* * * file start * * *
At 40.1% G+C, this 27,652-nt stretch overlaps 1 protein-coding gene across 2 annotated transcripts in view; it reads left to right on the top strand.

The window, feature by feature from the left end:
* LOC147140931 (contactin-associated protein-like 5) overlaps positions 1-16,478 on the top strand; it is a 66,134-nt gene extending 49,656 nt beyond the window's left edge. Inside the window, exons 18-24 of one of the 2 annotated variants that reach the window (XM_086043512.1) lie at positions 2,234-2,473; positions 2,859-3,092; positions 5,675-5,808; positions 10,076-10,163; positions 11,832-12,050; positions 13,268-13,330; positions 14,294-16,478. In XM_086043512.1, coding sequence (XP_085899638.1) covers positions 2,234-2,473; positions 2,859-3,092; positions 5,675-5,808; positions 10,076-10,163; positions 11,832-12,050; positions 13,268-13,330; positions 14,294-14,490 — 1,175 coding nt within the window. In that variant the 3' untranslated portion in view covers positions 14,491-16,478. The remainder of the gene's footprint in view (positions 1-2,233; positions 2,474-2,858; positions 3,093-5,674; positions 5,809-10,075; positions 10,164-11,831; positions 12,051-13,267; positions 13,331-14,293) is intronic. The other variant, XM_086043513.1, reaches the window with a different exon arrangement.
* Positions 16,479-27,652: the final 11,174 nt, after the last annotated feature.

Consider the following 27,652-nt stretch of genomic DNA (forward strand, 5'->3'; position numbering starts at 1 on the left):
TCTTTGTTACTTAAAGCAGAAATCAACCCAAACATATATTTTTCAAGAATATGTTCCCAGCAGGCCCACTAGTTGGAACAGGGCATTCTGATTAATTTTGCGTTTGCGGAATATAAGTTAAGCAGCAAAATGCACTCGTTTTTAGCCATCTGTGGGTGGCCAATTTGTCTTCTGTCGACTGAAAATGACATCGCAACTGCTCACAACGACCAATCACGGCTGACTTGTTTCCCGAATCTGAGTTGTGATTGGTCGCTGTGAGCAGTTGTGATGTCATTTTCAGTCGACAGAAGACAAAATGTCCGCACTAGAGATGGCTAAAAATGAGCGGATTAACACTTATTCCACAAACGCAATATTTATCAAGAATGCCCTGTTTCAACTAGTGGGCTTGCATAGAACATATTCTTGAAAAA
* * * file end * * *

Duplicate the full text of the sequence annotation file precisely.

At 40.1% G+C, this 27,652-nt stretch overlaps 1 protein-coding gene across 2 annotated transcripts in view; it reads left to right on the top strand.

The window, feature by feature from the left end:
* LOC147140931 (contactin-associated protein-like 5) overlaps positions 1-16,478 on the top strand; it is a 66,134-nt gene extending 49,656 nt beyond the window's left edge. Inside the window, exons 18-24 of one of the 2 annotated variants that reach the window (XM_086043512.1) lie at positions 2,234-2,473; positions 2,859-3,092; positions 5,675-5,808; positions 10,076-10,163; positions 11,832-12,050; positions 13,268-13,330; positions 14,294-16,478. In XM_086043512.1, coding sequence (XP_085899638.1) covers positions 2,234-2,473; positions 2,859-3,092; positions 5,675-5,808; positions 10,076-10,163; positions 11,832-12,050; positions 13,268-13,330; positions 14,294-14,490 — 1,175 coding nt within the window. In that variant the 3' untranslated portion in view covers positions 14,491-16,478. The remainder of the gene's footprint in view (positions 1-2,233; positions 2,474-2,858; positions 3,093-5,674; positions 5,809-10,075; positions 10,164-11,831; positions 12,051-13,267; positions 13,331-14,293) is intronic. The other variant, XM_086043513.1, reaches the window with a different exon arrangement.
* Positions 16,479-27,652: the final 11,174 nt, after the last annotated feature.

Consider the following 27,652-nt stretch of genomic DNA (forward strand, 5'->3'; position numbering starts at 1 on the left):
TCTTTGTTACTTAAAGCAGAAATCAACCCAAACATATATTTTTCAAGAATATGTTCCCAGCAGGCCCACTAGTTGGAACAGGGCATTCTGATTAATTTTGCGTTTGCGGAATATAAGTTAAGCAGCAAAATGCACTCGTTTTTAGCCATCTGTGGGTGGCCAATTTGTCTTCTGTCGACTGAAAATGACATCGCAACTGCTCACAACGACCAATCACGGCTGACTTGTTTCCCGAATCTGAGTTGTGATTGGTCGCTGTGAGCAGTTGTGATGTCATTTTCAGTCGACAGAAGACAAAATGTCCGCACTAGAGATGGCTAAAAATGAGCGGATTAACACTTATTCCACAAACGCAATATTTATCAAGAATGCCCTGTTTCAACTAGTGGGCTTGCATAGAACATATTCTTGAAAAA